Monday, April 25, 2011

U.S. New Homes Sales Jump 11.1% In March

Several economic measures have indicated that March was not a good month for the U.S. economy. But, sales of new homes is not one of them. According to the U.S. Commerce Department, new-home sales rose 11.1% last month. Although a nice improvement, it plays off against a dismal February - but it was well above expectations.
“With March sales gaining in every region except the South, the data are another reminder that activity readings in January/February were restrained by severe weather. Builder sentiment data and mortgage purchase applications have shown no collapse or subsequent surge,” said Steven Wieting, an economist at Citi.

But by region, sales are between 9.1% and 34% worse than the same period last year. The still-high unemployment rate, a glut of cheaper existing homes on the market and the large number of underwater mortgages have all combined to depress the market for new homes.

“Distressed sales continue to rob demand from new home sales and construction activity,” said Yelena Shulyatyeva, an economist at BNP Paribas.
Adding to the not-so-rosy cast to this figure is the fact that the average sale price fell 3.8% from a year ago, although it rose 2.9% from February's revised figure. Inventories, though, shrunk to their lowest level since 1967.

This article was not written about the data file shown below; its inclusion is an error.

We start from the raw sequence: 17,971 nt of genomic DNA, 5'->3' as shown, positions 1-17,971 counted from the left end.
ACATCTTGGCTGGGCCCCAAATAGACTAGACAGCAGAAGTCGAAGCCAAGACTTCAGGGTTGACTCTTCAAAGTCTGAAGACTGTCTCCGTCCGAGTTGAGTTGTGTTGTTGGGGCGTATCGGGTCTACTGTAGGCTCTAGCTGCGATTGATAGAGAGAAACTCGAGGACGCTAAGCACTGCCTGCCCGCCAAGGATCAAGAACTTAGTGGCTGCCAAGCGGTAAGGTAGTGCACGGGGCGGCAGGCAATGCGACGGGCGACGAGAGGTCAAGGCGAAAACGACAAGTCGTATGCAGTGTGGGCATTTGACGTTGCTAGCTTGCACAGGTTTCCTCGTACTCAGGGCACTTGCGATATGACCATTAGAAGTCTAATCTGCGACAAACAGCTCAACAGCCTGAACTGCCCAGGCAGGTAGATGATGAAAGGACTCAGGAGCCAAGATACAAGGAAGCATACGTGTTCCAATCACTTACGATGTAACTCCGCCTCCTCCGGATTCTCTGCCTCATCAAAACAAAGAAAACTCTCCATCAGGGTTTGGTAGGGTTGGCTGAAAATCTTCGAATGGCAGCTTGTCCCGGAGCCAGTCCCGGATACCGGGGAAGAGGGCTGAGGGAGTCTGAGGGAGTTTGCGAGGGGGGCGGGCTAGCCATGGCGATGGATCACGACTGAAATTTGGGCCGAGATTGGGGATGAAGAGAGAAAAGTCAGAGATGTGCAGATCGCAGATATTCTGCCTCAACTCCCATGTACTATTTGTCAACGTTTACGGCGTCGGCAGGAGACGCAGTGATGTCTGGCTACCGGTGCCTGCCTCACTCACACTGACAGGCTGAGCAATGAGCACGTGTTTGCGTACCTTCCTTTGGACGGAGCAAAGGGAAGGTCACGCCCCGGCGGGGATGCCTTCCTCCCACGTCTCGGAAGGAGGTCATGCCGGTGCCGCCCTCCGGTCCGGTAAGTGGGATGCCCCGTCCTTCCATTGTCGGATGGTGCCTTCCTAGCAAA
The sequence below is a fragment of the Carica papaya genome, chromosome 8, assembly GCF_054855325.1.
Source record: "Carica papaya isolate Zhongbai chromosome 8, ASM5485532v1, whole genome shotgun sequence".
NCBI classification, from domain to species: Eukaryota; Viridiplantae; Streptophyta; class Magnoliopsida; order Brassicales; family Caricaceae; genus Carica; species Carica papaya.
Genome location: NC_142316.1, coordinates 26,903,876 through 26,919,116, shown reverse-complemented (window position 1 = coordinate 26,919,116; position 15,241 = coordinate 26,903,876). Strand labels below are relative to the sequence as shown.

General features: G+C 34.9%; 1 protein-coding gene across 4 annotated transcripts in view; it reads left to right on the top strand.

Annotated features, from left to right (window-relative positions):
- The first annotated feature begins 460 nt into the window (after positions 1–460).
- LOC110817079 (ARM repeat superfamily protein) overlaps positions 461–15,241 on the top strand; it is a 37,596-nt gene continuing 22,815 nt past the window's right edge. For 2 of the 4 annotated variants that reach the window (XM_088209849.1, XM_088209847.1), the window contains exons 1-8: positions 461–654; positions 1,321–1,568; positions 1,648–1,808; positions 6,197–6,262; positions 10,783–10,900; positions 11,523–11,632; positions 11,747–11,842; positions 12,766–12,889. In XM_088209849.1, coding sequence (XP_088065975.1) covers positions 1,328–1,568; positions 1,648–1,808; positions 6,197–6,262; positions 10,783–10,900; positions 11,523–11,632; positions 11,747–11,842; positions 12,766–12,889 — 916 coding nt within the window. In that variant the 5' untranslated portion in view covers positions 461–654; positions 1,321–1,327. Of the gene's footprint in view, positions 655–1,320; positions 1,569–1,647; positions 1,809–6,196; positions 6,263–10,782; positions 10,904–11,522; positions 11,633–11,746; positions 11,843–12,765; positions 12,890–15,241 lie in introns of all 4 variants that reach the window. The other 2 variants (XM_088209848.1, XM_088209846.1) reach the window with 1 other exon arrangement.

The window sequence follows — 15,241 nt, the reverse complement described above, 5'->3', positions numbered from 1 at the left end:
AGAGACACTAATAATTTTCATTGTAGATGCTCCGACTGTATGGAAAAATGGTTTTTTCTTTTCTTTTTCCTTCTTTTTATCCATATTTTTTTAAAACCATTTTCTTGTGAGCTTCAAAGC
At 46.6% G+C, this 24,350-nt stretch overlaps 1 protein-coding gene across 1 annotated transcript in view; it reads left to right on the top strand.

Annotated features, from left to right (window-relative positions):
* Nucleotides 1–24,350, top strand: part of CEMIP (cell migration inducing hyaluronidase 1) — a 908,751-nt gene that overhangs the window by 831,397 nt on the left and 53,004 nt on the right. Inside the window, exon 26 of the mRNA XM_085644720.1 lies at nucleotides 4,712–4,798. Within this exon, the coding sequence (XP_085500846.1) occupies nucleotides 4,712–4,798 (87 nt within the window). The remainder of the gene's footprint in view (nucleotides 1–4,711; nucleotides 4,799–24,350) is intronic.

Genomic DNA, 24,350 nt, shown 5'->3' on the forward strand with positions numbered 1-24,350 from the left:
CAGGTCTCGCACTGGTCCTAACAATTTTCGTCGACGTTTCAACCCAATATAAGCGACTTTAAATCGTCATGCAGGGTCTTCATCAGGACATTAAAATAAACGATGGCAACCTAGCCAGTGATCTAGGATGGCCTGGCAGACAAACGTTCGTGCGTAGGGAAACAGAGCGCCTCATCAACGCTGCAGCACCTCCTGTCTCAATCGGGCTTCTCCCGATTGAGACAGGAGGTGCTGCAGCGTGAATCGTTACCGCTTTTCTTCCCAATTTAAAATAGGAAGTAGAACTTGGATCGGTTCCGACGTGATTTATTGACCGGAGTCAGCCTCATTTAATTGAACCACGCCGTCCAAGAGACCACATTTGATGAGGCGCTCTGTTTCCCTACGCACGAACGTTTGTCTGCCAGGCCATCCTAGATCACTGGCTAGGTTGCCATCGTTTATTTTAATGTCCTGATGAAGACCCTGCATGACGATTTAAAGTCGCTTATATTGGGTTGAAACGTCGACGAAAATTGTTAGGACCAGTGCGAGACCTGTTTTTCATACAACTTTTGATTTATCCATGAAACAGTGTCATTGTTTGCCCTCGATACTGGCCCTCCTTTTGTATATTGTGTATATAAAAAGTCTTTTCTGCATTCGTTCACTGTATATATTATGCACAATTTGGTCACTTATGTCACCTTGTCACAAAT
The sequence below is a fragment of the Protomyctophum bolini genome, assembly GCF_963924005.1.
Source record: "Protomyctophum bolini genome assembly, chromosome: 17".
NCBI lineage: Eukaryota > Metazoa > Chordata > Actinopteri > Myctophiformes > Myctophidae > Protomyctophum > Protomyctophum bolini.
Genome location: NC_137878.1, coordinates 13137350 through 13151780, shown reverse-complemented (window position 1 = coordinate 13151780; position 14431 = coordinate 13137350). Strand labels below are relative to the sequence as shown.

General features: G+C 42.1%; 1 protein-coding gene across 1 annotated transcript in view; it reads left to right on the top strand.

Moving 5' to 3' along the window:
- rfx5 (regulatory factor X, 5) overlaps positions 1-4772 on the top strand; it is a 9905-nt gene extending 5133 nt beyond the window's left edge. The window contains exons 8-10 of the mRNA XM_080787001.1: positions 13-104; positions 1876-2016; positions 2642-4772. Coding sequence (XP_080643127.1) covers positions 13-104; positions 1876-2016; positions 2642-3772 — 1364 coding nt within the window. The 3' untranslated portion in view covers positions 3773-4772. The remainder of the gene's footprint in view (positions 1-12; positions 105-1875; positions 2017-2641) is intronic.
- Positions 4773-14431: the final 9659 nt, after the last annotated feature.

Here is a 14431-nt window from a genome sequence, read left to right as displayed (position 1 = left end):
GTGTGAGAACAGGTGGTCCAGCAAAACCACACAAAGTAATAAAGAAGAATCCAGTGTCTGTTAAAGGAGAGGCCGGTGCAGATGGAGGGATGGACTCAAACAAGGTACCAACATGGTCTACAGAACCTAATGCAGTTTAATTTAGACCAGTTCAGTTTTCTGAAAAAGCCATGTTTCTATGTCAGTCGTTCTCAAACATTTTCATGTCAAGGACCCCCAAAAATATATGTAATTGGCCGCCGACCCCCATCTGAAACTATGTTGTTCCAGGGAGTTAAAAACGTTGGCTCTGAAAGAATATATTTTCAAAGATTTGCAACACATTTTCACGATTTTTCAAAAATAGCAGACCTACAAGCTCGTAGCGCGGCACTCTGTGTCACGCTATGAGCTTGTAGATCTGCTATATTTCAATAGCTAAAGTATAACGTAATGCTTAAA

It makes for a mixed report, whose bright spots are treated skeptically by the associated article. Evident is a two-tier market, where new-home sales recover while used-home sales languish. That's a healthy development, because it signifies the house returning to its old-time status as a durable consumer good rather than a speculation vehicle. For durable consumer goods, new is better than used.

The gold market seemed to take a little heart from the news after tumbling to the low 1500s at 9:45. That tumble was prompted by a recovery in the greenback. Sadly, the bump-up at the time of the figures' release proved to be only a relief rally. Gold has another stumble to go before it bottomed at $1,502. Needless to say, earlier support at $1,510 has evaporated.


  1. Daniel, as usual another good post, I believe home sales up 11% adds additional optimism to the markets encouraging more to get long. I don’t think the market is going to move any where significantly up or down until the debt ceiling vote is made, that’s the 600lb gorilla keeping the markets on edge. I have a delta of +24; I may consider looking to get closer to delta neutral in preparation for a severe sell off if it does occur. The debt ceiling vote will take place sometime around May 16th, definitely no later than July 8th.


  2. Thanks, Trin. Given the assertiveness of the Republican House, there'll almost certainly be linkage. The debt-ceiling raise will be part of another bill.

    The gold market's gotten nervous over the Fed. Will the stock market get nervous too? Not so far: it opened up slightly. Still, the time to hedge is when the sun shines.